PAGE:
Vexille is a CGI demo reel that didn’t know when to call itquits. Sure, anyone with even a passing interest in digital filmmakingwill be absorbed by it, and there are countless frames that more thanpass the Desktop Wallpaper Test. But for all the countless CPU cyclesthey burned up to generate those yummy texture maps and volumetriclighting sources and particle effects, you think they could have alsospared a couple of brain cells to bash together for a decent script.
Isthis doomed to happen whenever Japan pumps up the visuals for one oftheir prestige projects? Probably not all the time, but enough for itto be annoying. For every Casshern or Tekkonkinkreet that comes out of Japan—movies that are full of wild, uninhibited invention and more than a little soul—there’s three or four Vexilles or Appleseeds.It’s impossible to look this movie in the eye and deny they sweatedblood over it, but it makes the mistake of thinking it has more on itsmind when it just doesn’t.
The movie is set some decades into the future, when Japan’s cybernetics industry has expanded to the point where it is essentially the sum total of the country’s economy. The U.N. has passed stern regulations about what is and isn’t permissible with such technology, and Japan has become the lone holdout against such restrictions. To the shock of the world at large, they withdraw from the U.N. entirely and follow a policy of “high-tech isolation”. The entire country’s shielded behind an electromagnetic barrier that makes surveillance impossible, and nothing—save for cargo from Japan’s massive robot-making zaibatsu Daiwa Industries—enters or leaves the country. (No more charity visits from Doraemon, I guess.)
Ten years pass. The United States is obviously uneasy about what’s going on, and on the basis of a tip relayed to them on a Japanese fugitive’s dying breath, their covert ops team SWORD arranges a night strike at a villa in a snow-covered mountain range. One of the troops is the title character, Vexille, a young woman cast in both the same character and visual mold as Deunan Knute from the CGI Appleseed production we also got from Japan recently. There’s a big, splashy fight, during which Vexille’s opponent hacks off his leg to get away from her and she and her hard-suited comrades survive any number of explosions, shootings and droppings from airplanes.
The scientists at SWORD HQ take one look at the leg and get bad vibes: If the Land of the Rising Sun is this far along with robot technology, who’s to say what else they’ve achieved? To that end, they plan a covert mission: Sneak a team inside, set up a transmitter to pierce the electronic cone of silence surrounding the country, and find out what’s going on. And so Vexille and her compatriots, among whom is her would-be-boyfriend Leon (their “conflict” is this movie’s flimsy stab at characterization), suit up, steal their way through a border checkpoint, pierce the Great Firewall of Japan, and get into far more trouble than they can tally up at a glance.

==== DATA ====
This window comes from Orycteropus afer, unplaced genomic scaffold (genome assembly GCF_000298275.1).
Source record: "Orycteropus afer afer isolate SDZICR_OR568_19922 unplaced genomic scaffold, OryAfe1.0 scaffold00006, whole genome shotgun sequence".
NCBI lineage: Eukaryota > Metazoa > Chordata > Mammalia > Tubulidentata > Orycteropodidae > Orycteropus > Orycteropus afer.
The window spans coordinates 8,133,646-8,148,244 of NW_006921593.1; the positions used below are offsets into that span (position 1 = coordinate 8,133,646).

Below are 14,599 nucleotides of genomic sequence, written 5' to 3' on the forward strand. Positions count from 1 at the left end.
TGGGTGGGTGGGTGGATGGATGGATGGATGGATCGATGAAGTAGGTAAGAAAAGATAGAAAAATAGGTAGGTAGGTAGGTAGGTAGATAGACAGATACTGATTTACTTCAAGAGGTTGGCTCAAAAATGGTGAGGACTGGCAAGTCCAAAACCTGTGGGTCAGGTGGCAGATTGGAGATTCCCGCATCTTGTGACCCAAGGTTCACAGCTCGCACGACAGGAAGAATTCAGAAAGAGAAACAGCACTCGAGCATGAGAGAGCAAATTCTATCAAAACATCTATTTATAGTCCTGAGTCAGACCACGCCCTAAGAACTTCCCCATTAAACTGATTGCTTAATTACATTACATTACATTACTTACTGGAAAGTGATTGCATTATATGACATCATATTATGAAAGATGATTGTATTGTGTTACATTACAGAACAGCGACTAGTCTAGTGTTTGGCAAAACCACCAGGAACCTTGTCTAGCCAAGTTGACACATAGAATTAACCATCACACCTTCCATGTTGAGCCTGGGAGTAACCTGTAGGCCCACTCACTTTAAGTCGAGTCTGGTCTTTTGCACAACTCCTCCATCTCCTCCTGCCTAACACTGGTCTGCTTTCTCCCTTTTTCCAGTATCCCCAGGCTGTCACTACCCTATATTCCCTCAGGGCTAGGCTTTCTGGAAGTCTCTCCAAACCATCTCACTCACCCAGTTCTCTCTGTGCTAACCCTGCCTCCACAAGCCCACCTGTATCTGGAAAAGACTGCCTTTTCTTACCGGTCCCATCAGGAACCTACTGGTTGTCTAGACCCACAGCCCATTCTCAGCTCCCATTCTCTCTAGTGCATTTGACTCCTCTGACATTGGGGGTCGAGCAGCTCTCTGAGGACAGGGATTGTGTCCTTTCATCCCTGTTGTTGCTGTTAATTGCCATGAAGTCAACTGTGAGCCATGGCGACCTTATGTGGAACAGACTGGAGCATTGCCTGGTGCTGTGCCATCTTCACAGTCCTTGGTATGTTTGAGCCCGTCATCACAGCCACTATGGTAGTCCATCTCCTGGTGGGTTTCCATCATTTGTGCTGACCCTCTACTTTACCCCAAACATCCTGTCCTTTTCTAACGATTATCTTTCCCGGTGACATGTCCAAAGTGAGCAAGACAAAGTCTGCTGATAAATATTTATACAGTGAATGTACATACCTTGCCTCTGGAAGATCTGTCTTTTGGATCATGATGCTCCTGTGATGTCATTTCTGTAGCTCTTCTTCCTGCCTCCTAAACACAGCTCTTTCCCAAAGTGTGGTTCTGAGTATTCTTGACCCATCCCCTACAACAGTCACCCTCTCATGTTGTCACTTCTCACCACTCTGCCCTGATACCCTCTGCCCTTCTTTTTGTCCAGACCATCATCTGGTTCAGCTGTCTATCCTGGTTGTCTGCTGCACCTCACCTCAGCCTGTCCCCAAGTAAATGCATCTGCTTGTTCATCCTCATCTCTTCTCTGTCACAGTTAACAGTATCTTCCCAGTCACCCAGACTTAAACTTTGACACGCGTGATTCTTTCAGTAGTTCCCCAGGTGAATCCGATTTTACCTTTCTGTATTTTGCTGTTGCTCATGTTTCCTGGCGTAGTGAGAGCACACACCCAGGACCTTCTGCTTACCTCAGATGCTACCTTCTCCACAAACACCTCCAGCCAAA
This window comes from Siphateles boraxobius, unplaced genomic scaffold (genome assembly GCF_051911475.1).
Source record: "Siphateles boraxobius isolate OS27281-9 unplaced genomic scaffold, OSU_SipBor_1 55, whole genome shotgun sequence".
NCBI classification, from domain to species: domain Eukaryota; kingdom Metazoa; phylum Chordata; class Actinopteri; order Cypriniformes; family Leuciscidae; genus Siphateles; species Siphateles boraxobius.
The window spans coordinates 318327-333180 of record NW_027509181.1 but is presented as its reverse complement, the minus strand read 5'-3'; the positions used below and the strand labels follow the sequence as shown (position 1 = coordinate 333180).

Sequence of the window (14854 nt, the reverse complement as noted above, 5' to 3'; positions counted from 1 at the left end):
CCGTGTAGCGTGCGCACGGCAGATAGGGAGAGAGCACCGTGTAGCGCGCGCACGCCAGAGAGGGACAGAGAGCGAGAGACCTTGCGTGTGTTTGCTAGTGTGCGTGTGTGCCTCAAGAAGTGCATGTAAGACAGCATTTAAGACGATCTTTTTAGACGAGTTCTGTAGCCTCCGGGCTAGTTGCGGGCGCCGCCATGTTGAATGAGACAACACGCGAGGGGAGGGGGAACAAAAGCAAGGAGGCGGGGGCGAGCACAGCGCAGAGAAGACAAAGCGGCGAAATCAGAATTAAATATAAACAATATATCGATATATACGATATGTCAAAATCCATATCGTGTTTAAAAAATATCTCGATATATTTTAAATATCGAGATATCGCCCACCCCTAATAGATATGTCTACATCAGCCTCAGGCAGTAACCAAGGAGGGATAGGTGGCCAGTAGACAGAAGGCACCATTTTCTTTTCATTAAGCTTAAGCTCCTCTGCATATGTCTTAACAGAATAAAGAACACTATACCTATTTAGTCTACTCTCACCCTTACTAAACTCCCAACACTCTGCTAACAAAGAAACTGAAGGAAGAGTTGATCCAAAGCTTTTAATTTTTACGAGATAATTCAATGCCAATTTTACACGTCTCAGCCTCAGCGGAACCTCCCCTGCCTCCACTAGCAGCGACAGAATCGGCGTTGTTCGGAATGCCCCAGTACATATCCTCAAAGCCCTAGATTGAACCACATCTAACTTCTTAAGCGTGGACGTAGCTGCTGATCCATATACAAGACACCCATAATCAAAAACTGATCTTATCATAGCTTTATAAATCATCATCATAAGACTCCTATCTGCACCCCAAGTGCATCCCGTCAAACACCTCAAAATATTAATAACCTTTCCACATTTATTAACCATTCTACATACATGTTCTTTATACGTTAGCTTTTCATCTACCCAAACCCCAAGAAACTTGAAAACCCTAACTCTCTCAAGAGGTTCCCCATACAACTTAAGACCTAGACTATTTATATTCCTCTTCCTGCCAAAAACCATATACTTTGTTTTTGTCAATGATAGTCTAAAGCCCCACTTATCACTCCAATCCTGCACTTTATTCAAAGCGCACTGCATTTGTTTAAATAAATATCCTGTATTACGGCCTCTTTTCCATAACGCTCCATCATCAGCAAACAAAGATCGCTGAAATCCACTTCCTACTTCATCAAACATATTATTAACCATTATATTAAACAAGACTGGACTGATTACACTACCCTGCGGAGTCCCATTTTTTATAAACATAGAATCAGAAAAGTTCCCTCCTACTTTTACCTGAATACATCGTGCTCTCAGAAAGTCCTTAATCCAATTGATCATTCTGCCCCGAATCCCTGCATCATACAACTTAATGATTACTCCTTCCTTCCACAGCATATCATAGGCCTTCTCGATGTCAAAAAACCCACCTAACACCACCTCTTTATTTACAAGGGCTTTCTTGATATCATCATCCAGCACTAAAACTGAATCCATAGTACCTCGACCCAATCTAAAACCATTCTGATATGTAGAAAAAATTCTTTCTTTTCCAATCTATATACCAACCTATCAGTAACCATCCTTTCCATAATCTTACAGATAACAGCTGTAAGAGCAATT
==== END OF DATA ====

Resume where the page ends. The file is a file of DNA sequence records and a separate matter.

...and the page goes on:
This whole Japan-goes-black-box idea actually makes for a nice parallel to the isolationism that Japan itself employed for a couple hundred years during its feudal era. Too bad the rest of the movie is just a plodding retread of too many other middlebrow animated and live-action productions. This isn’t to say the action itself isn’t fun—the opening raid, a shoot-out and chase in a loading dock and the penultimate buggy race are all beautifully put together. But because none of this stuff is happening to people we care about except as tokens of the plot, it’s all video-game dumbshow. Vexille’s function, when she’s not shooting at things, is to look at the camera and emote in a way that a CGI figure is still incapable of pulling off. (They’re getting better, but it still looks like Barbie Dolls On Parade for the most part.) Most everyone else is a plot marker whose job is to stand around and explain stuff on cue.
Another problem with the movie, and I think this goes hand in hand with the story being such a cold fish, is something I can only sum up by using a word that might be misleading: humorless. This doesn’t mean there needed to be a joke every two minutes to lighten things up, but that the general attitude of the movie towards its own material is so leaden, so incurious that the mindlessness of the action scenes actually comes as a relief. Ghost in the Shell had humor both high and low about its material, and a genuine sense of wonder. The closest thing Vexille comes to that is the “Jags”, huge all-consuming monsters that are like a cross between Dune’s sandworms and the living junkheaps at the end of Tetsuo: The Iron Man. But there should have been much more.
Other Lives Of The Mind